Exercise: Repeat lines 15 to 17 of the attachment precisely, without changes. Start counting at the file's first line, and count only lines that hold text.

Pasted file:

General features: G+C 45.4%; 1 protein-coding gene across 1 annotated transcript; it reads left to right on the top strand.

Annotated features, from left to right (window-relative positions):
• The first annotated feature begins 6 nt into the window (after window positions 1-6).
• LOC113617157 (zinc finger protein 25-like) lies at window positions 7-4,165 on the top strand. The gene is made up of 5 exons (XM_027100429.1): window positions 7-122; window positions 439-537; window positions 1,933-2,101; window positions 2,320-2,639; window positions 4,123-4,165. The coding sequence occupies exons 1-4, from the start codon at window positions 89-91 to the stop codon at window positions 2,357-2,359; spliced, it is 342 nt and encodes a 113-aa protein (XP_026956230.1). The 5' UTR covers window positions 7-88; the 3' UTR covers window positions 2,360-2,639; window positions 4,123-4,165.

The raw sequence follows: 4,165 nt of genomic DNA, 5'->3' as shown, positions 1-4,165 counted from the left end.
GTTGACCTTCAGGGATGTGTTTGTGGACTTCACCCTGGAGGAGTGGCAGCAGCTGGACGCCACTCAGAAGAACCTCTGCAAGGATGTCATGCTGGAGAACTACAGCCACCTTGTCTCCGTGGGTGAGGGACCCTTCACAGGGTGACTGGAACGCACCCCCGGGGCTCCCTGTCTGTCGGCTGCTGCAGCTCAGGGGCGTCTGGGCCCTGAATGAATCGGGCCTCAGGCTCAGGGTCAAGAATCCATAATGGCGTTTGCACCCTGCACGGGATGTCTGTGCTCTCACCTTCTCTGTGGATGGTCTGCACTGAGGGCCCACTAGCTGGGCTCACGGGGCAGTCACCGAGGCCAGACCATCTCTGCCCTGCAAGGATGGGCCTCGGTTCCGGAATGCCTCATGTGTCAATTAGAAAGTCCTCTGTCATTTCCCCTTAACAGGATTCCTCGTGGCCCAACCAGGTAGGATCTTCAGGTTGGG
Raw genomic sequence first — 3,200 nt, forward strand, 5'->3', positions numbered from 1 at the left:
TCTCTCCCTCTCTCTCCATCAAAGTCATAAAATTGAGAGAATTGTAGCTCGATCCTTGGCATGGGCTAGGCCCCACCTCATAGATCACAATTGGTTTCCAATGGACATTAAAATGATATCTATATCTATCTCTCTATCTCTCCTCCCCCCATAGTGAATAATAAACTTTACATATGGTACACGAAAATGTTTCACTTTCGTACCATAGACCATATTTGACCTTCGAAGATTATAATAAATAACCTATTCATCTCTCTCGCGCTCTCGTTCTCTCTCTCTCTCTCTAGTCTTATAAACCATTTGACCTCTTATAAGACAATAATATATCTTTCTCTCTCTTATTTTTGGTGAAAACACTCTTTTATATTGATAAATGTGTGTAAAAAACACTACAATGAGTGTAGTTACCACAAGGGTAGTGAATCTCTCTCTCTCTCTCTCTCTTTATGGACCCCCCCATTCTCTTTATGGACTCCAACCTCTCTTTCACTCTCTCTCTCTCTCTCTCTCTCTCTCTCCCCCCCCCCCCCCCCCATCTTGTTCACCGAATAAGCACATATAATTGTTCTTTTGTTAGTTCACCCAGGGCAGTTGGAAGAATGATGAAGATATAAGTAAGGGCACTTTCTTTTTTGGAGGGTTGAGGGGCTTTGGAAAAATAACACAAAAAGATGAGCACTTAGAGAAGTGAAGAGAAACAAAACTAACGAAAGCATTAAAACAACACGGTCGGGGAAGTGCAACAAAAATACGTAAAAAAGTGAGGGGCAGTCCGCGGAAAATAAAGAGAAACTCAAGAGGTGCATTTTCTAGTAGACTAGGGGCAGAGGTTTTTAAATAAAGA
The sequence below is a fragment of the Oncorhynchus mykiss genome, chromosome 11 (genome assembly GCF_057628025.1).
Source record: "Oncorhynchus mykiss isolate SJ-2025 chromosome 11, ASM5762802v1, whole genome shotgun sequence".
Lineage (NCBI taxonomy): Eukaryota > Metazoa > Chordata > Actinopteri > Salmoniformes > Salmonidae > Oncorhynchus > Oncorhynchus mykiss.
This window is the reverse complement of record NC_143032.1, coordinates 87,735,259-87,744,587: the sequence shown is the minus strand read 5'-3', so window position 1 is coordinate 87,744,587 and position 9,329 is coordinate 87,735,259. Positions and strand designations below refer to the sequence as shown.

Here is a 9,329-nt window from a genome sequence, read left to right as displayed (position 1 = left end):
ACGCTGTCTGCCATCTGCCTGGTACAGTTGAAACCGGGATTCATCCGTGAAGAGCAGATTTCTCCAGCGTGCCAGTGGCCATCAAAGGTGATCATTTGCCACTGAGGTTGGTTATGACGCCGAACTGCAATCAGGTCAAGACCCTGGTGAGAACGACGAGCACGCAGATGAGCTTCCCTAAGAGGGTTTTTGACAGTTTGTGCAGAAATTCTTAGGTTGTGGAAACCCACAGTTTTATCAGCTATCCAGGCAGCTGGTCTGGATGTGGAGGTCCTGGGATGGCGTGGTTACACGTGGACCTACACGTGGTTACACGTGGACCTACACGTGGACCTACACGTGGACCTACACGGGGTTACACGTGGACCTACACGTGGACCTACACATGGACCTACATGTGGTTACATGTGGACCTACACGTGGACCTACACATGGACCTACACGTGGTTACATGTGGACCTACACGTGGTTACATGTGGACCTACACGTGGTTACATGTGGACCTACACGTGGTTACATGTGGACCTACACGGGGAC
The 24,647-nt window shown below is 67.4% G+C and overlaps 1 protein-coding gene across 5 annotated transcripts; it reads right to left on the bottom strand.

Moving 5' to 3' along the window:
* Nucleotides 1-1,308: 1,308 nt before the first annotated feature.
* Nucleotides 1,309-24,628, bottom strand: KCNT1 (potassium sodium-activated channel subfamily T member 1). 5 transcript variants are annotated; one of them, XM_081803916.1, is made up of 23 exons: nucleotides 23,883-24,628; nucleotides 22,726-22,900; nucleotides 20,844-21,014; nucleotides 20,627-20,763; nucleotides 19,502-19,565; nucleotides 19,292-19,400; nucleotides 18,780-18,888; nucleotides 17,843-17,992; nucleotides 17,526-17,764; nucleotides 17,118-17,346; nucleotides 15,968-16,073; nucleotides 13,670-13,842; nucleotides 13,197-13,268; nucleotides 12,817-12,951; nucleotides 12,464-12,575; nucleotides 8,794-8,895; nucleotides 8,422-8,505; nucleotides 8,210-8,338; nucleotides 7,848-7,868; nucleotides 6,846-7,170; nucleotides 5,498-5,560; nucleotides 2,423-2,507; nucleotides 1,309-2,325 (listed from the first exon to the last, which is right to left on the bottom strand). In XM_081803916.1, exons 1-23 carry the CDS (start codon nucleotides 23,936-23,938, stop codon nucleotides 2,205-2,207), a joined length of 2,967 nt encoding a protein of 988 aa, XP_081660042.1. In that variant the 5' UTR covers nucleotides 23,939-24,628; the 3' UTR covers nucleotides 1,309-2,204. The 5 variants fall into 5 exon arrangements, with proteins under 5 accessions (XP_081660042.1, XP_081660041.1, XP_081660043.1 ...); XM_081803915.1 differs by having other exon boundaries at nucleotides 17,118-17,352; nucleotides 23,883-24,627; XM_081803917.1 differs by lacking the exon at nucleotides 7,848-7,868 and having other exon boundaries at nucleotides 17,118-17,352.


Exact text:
The 24,647-nt window shown below is 67.4% G+C and overlaps 1 protein-coding gene across 5 annotated transcripts; it reads right to left on the bottom strand.

Moving 5' to 3' along the window:
* Nucleotides 1-1,308: 1,308 nt before the first annotated feature.